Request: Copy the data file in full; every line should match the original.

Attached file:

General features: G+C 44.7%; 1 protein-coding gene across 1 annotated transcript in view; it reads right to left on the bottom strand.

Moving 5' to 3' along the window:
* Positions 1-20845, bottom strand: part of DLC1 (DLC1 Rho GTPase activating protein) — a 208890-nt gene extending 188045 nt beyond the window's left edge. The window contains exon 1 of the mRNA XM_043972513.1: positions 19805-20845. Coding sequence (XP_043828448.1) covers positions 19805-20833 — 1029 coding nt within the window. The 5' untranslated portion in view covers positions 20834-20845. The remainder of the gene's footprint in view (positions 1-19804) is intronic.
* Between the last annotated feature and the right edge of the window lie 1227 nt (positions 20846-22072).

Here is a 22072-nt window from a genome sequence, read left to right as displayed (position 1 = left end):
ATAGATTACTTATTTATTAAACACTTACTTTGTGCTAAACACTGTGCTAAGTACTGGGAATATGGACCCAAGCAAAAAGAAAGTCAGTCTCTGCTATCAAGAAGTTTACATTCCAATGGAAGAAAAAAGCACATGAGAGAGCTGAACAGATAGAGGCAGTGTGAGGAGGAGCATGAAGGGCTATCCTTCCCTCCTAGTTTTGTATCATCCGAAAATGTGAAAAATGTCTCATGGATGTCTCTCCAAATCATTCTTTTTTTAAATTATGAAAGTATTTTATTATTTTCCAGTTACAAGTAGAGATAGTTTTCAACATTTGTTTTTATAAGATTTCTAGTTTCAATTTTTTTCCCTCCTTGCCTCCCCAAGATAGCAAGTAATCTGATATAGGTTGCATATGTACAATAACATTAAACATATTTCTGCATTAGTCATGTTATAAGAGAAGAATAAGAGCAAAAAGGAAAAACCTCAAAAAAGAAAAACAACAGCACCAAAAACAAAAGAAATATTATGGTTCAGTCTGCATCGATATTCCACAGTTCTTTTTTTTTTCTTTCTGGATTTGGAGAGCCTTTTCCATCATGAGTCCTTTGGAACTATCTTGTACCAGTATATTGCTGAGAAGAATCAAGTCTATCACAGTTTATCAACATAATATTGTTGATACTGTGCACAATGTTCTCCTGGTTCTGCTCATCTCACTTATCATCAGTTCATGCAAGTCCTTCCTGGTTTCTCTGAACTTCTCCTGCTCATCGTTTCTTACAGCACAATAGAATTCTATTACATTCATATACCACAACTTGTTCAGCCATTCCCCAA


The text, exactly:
General features: G+C 44.7%; 1 protein-coding gene across 1 annotated transcript in view; it reads right to left on the bottom strand.

Moving 5' to 3' along the window:
* Positions 1-20845, bottom strand: part of DLC1 (DLC1 Rho GTPase activating protein) — a 208890-nt gene extending 188045 nt beyond the window's left edge. The window contains exon 1 of the mRNA XM_043972513.1: positions 19805-20845. Coding sequence (XP_043828448.1) covers positions 19805-20833 — 1029 coding nt within the window. The 5' untranslated portion in view covers positions 20834-20845. The remainder of the gene's footprint in view (positions 1-19804) is intronic.
* Between the last annotated feature and the right edge of the window lie 1227 nt (positions 20846-22072).

Here is a 22072-nt window from a genome sequence, read left to right as displayed (position 1 = left end):
ATAGATTACTTATTTATTAAACACTTACTTTGTGCTAAACACTGTGCTAAGTACTGGGAATATGGACCCAAGCAAAAAGAAAGTCAGTCTCTGCTATCAAGAAGTTTACATTCCAATGGAAGAAAAAAGCACATGAGAGAGCTGAACAGATAGAGGCAGTGTGAGGAGGAGCATGAAGGGCTATCCTTCCCTCCTAGTTTTGTATCATCCGAAAATGTGAAAAATGTCTCATGGATGTCTCTCCAAATCATTCTTTTTTTAAATTATGAAAGTATTTTATTATTTTCCAGTTACAAGTAGAGATAGTTTTCAACATTTGTTTTTATAAGATTTCTAGTTTCAATTTTTTTCCCTCCTTGCCTCCCCAAGATAGCAAGTAATCTGATATAGGTTGCATATGTACAATAACATTAAACATATTTCTGCATTAGTCATGTTATAAGAGAAGAATAAGAGCAAAAAGGAAAAACCTCAAAAAAGAAAAACAACAGCACCAAAAACAAAAGAAATATTATGGTTCAGTCTGCATCGATATTCCACAGTTCTTTTTTTTTTCTTTCTGGATTTGGAGAGCCTTTTCCATCATGAGTCCTTTGGAACTATCTTGTACCAGTATATTGCTGAGAAGAATCAAGTCTATCACAGTTTATCAACATAATATTGTTGATACTGTGCACAATGTTCTCCTGGTTCTGCTCATCTCACTTATCATCAGTTCATGCAAGTCCTTCCTGGTTTCTCTGAACTTCTCCTGCTCATCGTTTCTTACAGCACAATAGAATTCTATTACATTCATATACCACAACTTGTTCAGCCATTCCCCAA